All effective change requires prayer and humility. Contrary to popular belief, evangelicals can learn from church tradition and be better for it. We need to widen our perspective of the body of Christ and acknowledge that we can learn from the Eastern Orthodox and Catholic traditions and other Protestant denominations that some of us regularly thumb our noses at! Reading, teaching, and preaching the Word is a priority for evangelism as well as spiritual growth. Still, understanding and implementing other Christian liturgies has the potential to release a fresh breeze of unexpected blessings. 

How can we educate evangelical believers in church history that predates the Declaration of Independence? One way is to invite a broad range of vetted voices to speak to us. That means reading broadly and incorporating new old rhythms of Christian worship into our lives. Perhaps the Holy Spirit will spark renewed joy and zeal for holiness and sacrificial living. 

Evangelicals will flourish as we evaluate information and sources critically and think deeply about what we believe and value. And to think critically, we need accurate data. Choosing to listen to others requires humility—there is the possibility that we might be wrong. Reading Jesus and John Wayne challenged my presuppositions about evangelical goals in America’s cultural narrative and pushed me to examine my critical thinking skills. Do I delight in hearing divergent views? Or am I entrenched in my theological perspective like the Arctic freeze that blanketed Texas? I want to know truth and grow in understanding—”even if it turns out to undermine [my] own previously held convictions and long-cherished beliefs” (Cohen’s fifth characteristic of a good critical thinker). Moreover, Scripture commands us to love the Lord our God with all of our minds, so seeking truth and developing critical thinking skills is about our relationship with God as well as with others (Luke 10:27). When Christians listen to one another, we celebrate our unity in Christ, and our thinking is sharpened. Who knows, perhaps humility and repentance will adorn the gospel and attract others to Christ. But do we have ears to hear?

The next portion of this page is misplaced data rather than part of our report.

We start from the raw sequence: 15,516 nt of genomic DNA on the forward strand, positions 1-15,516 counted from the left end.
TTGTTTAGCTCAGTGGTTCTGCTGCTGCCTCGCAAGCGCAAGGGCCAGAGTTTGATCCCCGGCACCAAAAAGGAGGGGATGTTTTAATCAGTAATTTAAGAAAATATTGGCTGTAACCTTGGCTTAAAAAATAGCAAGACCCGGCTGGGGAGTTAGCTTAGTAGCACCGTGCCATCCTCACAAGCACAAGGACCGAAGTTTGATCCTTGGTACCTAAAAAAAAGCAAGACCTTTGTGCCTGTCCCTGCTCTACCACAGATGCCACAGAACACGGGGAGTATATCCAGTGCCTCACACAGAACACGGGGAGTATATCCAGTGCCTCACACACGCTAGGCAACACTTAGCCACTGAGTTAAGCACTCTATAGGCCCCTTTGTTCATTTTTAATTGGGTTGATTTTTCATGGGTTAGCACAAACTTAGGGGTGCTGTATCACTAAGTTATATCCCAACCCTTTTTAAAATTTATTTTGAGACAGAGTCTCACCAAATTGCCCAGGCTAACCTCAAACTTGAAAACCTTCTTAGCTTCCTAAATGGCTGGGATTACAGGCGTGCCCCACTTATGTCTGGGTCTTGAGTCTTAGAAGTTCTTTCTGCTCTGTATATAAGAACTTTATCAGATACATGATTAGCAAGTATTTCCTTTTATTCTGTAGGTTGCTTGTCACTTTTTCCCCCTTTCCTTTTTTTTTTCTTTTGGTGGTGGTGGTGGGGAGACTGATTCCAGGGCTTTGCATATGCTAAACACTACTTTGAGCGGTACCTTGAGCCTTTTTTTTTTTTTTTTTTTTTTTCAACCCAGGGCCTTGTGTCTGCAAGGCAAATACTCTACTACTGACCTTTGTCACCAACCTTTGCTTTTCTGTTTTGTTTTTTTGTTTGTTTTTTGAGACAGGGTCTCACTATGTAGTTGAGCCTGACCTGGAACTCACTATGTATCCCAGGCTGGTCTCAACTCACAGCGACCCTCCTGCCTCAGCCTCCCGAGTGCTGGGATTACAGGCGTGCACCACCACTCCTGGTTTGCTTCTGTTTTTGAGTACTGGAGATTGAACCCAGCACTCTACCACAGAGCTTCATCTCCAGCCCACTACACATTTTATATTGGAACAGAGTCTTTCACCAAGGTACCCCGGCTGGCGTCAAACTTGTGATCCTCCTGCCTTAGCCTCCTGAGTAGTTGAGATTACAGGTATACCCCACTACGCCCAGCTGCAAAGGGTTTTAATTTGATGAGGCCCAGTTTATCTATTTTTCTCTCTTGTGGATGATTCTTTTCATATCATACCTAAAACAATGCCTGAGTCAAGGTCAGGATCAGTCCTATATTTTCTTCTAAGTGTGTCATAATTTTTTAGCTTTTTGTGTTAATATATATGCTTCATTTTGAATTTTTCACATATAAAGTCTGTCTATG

P.S. Just for the record: No animals, including Schrödinger’s Cat, were harmed in the writing of this blog post.

Photo by Niklas Veenhuis on Unsplash.

Sandra Glahn, who holds a Master of Theology degree from Dallas Theological Seminary (DTS) and a PhD in The Humanities—Aesthetic Studies from the University of Texas/Dallas, is a professor at DTS. This creator of the Coffee Cup Bible Series (AMG) based on the NET Bible is the author or coauthor of more than twenty books. She's the wife of one husband, mother of one daughter, and owner of two cats. Chocolate and travel make her smile. You can follow her on Twitter @sandraglahn ; on FB /Aspire2 ; and find her at her web site: aspire2.com.